Monday, April 17, 2017

The Internet is an Improvement on Television

As a social and cultural conservative, I feel that technology often takes away more than it gives. But I do think that the internet is a great improvement on television, and has hopefully mitigated the worst effects of television.

The only good thing that can be said about television, in my view, is that it united a family around one source of entertainment-- until the era of multiple TVs in one household came in, that is.

Aside from that, I think it was a complete disaster. I think it gave hundreds of thousands of people a vision of tawdry glamour that made them turn their backs on traditional and national ways of life, and set the generations against each other with the advent of "youth culture". I think it eroded national culture, local culture, imagination, literary heritage...pretty much everything.

Of course, one cannot help nostalgia. Nostalgia may be the greatest weapon in the armoury of pop culture. We look back at the pop culture of the time we were growing up, or indeed of a previous generation, and we think of it as more innocent and gentle. Well, maybe it was more innocent and gentle, but all that means is that it was a bit higher up on the downwards slope.

The internet has many dangers and disadvantages-- you could write a thousand-page volume full of them, easily. But in many ways, I think it has had an improving effect on society.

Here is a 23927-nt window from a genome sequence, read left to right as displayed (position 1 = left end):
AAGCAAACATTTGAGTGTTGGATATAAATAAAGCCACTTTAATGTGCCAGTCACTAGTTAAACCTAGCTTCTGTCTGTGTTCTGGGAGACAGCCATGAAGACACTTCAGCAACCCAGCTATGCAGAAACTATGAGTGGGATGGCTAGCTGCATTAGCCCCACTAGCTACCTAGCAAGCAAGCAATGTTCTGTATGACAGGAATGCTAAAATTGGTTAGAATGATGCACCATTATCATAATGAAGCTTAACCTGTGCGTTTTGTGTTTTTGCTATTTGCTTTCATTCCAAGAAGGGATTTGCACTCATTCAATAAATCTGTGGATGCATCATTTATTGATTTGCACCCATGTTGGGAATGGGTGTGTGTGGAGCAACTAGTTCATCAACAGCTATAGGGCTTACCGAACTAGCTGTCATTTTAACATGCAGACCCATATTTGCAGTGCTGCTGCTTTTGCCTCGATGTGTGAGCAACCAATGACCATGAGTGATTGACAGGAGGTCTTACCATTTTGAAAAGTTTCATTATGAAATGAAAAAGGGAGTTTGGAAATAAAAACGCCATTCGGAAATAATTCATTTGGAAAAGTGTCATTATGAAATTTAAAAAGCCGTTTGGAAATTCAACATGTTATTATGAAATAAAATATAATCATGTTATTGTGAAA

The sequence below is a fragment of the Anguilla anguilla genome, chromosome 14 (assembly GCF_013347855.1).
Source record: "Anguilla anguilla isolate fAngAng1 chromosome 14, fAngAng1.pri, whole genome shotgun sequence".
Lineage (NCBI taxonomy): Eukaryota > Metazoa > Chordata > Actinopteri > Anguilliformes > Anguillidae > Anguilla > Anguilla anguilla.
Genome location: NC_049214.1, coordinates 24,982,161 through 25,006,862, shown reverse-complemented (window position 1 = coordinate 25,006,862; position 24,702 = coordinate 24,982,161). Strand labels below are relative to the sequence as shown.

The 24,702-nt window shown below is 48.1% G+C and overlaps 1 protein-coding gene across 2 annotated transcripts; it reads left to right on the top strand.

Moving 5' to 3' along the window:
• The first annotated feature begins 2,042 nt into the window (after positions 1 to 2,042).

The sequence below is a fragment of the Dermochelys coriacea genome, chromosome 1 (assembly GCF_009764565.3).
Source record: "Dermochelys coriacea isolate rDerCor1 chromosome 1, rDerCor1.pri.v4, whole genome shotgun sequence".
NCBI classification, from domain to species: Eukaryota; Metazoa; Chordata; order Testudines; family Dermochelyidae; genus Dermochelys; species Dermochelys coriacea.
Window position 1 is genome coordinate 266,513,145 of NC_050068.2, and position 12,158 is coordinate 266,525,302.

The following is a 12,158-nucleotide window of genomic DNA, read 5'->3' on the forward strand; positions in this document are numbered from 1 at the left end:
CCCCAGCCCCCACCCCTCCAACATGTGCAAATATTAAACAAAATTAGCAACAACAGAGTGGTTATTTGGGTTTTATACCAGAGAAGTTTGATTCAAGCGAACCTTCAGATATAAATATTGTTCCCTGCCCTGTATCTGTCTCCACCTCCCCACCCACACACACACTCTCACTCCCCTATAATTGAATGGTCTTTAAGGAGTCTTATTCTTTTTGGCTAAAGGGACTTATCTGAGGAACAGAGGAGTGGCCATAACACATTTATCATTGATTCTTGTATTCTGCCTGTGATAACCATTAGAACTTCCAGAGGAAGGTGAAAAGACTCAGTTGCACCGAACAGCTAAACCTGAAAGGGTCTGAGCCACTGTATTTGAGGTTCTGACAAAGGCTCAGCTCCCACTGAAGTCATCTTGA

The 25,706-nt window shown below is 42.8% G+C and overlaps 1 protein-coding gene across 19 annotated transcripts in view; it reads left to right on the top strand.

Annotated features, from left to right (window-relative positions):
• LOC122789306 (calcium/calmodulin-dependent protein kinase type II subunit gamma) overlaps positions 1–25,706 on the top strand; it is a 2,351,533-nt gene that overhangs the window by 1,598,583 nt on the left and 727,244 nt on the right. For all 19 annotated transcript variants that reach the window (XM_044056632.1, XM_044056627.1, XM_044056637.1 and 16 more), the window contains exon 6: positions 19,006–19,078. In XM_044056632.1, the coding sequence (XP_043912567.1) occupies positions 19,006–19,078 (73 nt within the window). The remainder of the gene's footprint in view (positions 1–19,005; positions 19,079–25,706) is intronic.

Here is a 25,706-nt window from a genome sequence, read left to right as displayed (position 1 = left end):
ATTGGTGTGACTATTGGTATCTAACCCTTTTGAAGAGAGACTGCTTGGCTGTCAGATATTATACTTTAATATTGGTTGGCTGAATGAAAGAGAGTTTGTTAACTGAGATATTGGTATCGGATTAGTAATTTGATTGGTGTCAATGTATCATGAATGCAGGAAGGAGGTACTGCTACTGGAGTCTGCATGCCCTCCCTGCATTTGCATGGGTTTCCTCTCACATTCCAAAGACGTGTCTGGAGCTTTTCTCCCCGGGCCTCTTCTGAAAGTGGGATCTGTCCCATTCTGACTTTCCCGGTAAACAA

The main way it's done this, in my view, is to promote diversity-- real diversity, which is diversity of interest and thought. You can find an internet forum for pretty much everything.

Even though I like reading about TV events which united a whole nation-- like Roots or Steptoe and Son-- those things are only admirable when they are very rare. The day-in, day-out homogenizing effect that TV had on society was, in my view, a terrible thing.

Another thing I like about the internet is that audience size isn't such a big deal. A website doesn't have to attract tens of thousands of visitors in order to justify itself, and nobody thinks it does.

Before the internet, the jump between (say) local radio and national radio was enormous-- the first was most definitely small-time and the second was most definitely big-time. There was an absolute difference.

Well, there isn't an absolute difference on the internet. Everything is its own size, its own scale. There are an infinite number of gradients. And I like that.

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